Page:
By Tamara Wrayton
Teff hay is a fairly recent option for those of us looking for a low sugar, mid protein, forage crop for our equines here in British Columbia. But what is teff?
Teff has been shown to be an excellent option for the metabolic horse and those easy keepers; it has even been touted as the perfect hay for foundered horses. Being a C4 grass, teff should average lower NSC values than most C3 grasses (timothy, orchard, brome) because C4 warm season grasses do not form long chain fructan. Cool season C4 grasses store carbohydrates – what we call sugar in hay -as starch, and starch formation is self-limiting. Fructan formation in C3 grasses is not self-limiting so these grasses have the ability to store large amounts of fructan, creating dangerously high sugar hay, which can impact our equine friends negatively.
Teff is a self-pollinating warm season, C4, annual grass grown extensively throughout the US as forage for both cattle and horses. Here in BC we are accustomed to feeding cool season, C3 grasses that grow well in the western regions of North America, Alberta, Washington and British Columbia. These include the timothy, orchard and brome grass most of us are accustom to feeding, however teff has recently been planted in the interior of BC as a forage crop to produce horse hay.
Teff is an ancient grass thought to have originated in Ethiopia sometime between 1000 BC and 4000 BC, where it was used as a grain crop for human consumption. When introduced to North America initially, teff was used as a grain crop for ethnic populations accustomed to its use and as a gluten-free alternative to traditional wheat flour.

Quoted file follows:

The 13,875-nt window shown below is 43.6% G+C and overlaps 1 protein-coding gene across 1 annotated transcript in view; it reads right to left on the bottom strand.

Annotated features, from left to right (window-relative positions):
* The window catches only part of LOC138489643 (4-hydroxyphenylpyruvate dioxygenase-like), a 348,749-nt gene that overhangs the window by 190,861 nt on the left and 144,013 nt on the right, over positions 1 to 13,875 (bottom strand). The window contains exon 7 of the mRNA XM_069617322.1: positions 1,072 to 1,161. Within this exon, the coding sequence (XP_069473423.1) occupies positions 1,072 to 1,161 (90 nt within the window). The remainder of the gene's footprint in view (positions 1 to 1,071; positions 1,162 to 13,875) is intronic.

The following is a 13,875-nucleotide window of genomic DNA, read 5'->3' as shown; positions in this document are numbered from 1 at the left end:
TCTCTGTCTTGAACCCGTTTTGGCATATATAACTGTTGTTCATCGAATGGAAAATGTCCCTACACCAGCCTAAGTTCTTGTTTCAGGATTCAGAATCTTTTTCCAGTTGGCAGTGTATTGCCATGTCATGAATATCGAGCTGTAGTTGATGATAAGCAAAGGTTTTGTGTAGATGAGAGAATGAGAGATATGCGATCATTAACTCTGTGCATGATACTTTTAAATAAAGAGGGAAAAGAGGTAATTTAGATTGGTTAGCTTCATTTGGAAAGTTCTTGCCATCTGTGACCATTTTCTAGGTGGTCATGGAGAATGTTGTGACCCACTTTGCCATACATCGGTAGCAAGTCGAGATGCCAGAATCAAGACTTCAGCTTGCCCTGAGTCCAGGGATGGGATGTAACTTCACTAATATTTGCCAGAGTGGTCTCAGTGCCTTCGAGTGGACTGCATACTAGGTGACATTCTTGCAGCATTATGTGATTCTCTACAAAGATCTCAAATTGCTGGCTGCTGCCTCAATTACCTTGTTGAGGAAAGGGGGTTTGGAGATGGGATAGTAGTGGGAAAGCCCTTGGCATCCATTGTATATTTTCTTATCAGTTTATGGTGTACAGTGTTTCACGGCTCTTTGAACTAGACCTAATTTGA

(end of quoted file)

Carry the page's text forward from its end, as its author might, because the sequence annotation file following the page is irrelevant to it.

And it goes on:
Researchers began looking into the value of various lines of teff seed as a forage crop for livestock. Throughout the 1990’s, several strains of seed were developed for their potential as forage and teff has since become a popular and valuable feed for livestock throughout the United States.
There are a number of positive attributes making teff an excellent crop for farmers. Teff hay has high palatability; it produces a fine-stemmed leafy hay that is consumed readily by horses and cattle alike. It is a fast-growing, high-yielding crop. Teff has been shown to be highly adaptable and is able to thrive in both moisture-short and waterlogged soil. Teff has shown significant drought tolerance even without irrigation and is highly successful when grown with added irrigation. While most commonly made into dried hay it can also be used to make silage or as a grazing crop.
Teff also seems to be consumed less quickly by most horses; while they do eat the teff, consumption by the pound seems to drop. This results in fewer calories overall being consumed. Of course, reduced consumption without restricting forage access is the goal for many of our thriftier type horses. I noticed this with my own three horses who had the opportunity to try teff recently. It would appear the teff satiates them so well they eat less hay! However, as always, forage for our horses isn’t that simple.
In hay tests provided by a teff seed supplier, NSC values ranged from 7.2% to 15.9%. The hay testing in the lower range would be suitable for the metabolic or foundered horse, however hay testing at the top of the range would be unsuitable. Further research comparing teff grown under sunny, cool conditions versus teff grown intentionally under drought conditions showed a dramatic 45% increase in NSC. This of course serves to highlight, once again, the importance of testing all hay being fed. Teff appears to have a place in the diet of the metabolically compromised horse but as with cool season forages, we can make no assumptions about NSC values.
Sources and suggested reading:
“Teff Grass-Crop Overview and Forage Production Guide” – (http://www.calwestseeds.com/wp-content/uploads/2010/07/TeffGrassGuidePCI2011.pdf)
“Teff Grass” (http://teffgrass.com)
“Voluntary intake and digestibility of teff hay fed to horses” -W. B. Staniar*,2, J. R. Bussard*, N. M. Repard*, M. H. Hall and A. O. Burk (http://teffgrass.com/wp-content/themes/tg/downloads/psu-teffhorse.pdf)
“Is Teff grass hay always low in NSC?” – Kathryn Watt (http://www.safergrass.org/pdf/Teff_grass2.pdf)